Designing adventure-puzzle games must be an adventurous puzzle in its own right. You start with a core hook that you think players will find engaging, but how do you utilize, expand and evolve those mechanics over the course of several hours? How do you find new ways to use abilities that delight your audience? How do you create something that constantly feels fresh and exciting, and doesn’t grow stale?
I’ve played entire VR games that have struggled with those questions, but Lola And The Giant suggested to me that it had the right answers in just a 30 minute preview. This is the latest Daydream game from Climax Studios, the developer of Hunters Gate, which debuted on Google’s mobile VR platform at launch. It’s a third and first-person adventure that casts you as two characters, and you can probably guess who they might be.
You’re first introduced to Lola, a young girl that awakens in a dark cave. To navigate in third-person, you swipe up on the Daydream controller and point her in the direction you want to head. She’ll automatically jump small gaps and head up steps. She also has the power to alter the size of objects, allowing her to narrow jumps by expanding platforms, or clear paths by shrinking rocks among other things.
As I explore the cave, though, I soon meet the game’s second star. Giant is a huge, lovable rock monster that could topple cities but appears to be as gentle as they come. He’s played from a first-person view, and in the first level you use him to smash and move rocks, switching between him and Lola at any point.
The two make for an unlikely pairing, but you can already imagine the tale of friendship that will play out over the next few hours. But it wasn’t companionship that gave Climax the idea for Lola; it was parenthood.
“Lola and the Giant was born out of when I had my daughter, Ella,” Lead Designer Matt Duff tells me. “When she was first born I remember walking around the living room with her in my arms thinking about how I see the world from my vantage point is and how she must see the world much smaller.”
That line of thought led Duff onto VR’s sense of scale, and how it can create memorable experiences. “And then I thought of the name Ella and the Giant,” he said. “But then I thought of Lola and the Giant, which sounds better.” If you’re reading this in the future, Ella, I thought you should know that bit. Duff’s wife was okay with it, too.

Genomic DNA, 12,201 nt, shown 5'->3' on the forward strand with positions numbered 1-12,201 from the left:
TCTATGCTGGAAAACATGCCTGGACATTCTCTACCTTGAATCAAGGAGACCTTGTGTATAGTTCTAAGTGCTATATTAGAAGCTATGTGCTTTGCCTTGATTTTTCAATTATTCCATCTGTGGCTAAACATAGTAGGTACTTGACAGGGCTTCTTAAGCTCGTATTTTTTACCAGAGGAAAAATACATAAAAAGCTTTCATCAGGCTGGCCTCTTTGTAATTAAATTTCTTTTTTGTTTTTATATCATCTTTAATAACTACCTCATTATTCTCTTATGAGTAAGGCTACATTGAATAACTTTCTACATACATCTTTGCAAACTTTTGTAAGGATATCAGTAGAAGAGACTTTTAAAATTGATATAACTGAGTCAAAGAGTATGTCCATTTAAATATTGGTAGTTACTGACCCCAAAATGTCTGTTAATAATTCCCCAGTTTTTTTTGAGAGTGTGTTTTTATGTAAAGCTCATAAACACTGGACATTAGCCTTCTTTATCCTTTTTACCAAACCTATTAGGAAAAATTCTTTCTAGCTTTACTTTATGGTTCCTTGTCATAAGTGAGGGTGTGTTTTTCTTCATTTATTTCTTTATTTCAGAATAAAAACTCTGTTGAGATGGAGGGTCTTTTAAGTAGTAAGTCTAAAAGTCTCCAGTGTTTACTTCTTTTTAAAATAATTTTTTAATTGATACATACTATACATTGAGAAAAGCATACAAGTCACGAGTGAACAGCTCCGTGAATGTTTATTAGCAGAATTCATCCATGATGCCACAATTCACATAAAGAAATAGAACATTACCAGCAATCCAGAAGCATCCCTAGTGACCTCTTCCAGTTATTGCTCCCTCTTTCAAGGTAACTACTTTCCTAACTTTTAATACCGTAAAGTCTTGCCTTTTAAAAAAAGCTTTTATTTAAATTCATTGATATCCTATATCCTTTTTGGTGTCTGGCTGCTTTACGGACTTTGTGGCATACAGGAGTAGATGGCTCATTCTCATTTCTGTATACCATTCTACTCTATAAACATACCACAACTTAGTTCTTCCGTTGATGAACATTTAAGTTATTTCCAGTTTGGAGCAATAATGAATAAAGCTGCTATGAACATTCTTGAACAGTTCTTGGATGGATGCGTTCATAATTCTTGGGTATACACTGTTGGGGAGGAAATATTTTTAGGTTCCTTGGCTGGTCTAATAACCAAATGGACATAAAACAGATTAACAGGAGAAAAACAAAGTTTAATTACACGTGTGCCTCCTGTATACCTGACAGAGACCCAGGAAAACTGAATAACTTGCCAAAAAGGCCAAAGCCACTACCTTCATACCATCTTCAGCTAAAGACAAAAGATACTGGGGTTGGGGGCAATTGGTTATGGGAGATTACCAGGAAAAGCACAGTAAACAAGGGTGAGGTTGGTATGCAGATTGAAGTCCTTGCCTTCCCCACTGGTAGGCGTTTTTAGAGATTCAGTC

Climax’s hook, then, was how moving between different scales would change the gameplay, and the developer soon gets to work exploring that idea. Minutes after meeting Giant, I come across a set of rocks that have to be arranged in a particular order so that Lola can scale them and move on. While the game’s visual-style oozes with beautiful children’s storybook inspiration (just look at the gorgeous art above), its puzzles were far from a pushover; this one in particular had me switching blocks around for a while before I found the correct solution.
The entire game isn’t set in this cave though; there are several levels that differ in both environment and play style. While this introduction had me trot a fairly straightforward path, the second level is set in a much more open environment and gives me plenty of opportunity to explore. I meet strange little creatures that are a mix of rabbit and frog (frabbits, I think they were called), and I’m reminded of the charm of something like Media Molecule’s Tearaway, or Nintendo’s Animal Crossing when Lola giggles and waves as she talks to them.
A lot of VR games and experiences hope to get by on that charm alone, but Lola genuinely has a spark of promise to its gameplay; it’s one of the few times I haven’t found myself frustrated by Daydream’s controls, and switching to Giant’s perspective to explore how he might be able to clear a path for Lola felt intuitive and inventive.
Climax is also keeping that invention alive outside of the game. Mobile VR can sometimes be a little awkward when surrounded by other people, as they can’t see what you’re playing. Lola, meanwhile, has a companion app that allows players to jump into the world on a second smartphone and look around with a 360 degree view. They can also tap to highlight areas that might be of interest to other players, and switch between Lola and Giant’s view at will. It’s not exactly a game changing feature, but it’s an appreciated bonus.
I only saw a slice of the game, but Lola and the Giant is looking like it might be one of Daydream’s most interesting games yet. I’m looking forward to seeing how Climax keeps the adventure fresh throughout, without struggling with the same pitfalls of games like Psychonauts in the Rhombus of Ruin. If it succeeds, then this might be an unmissable VR experience.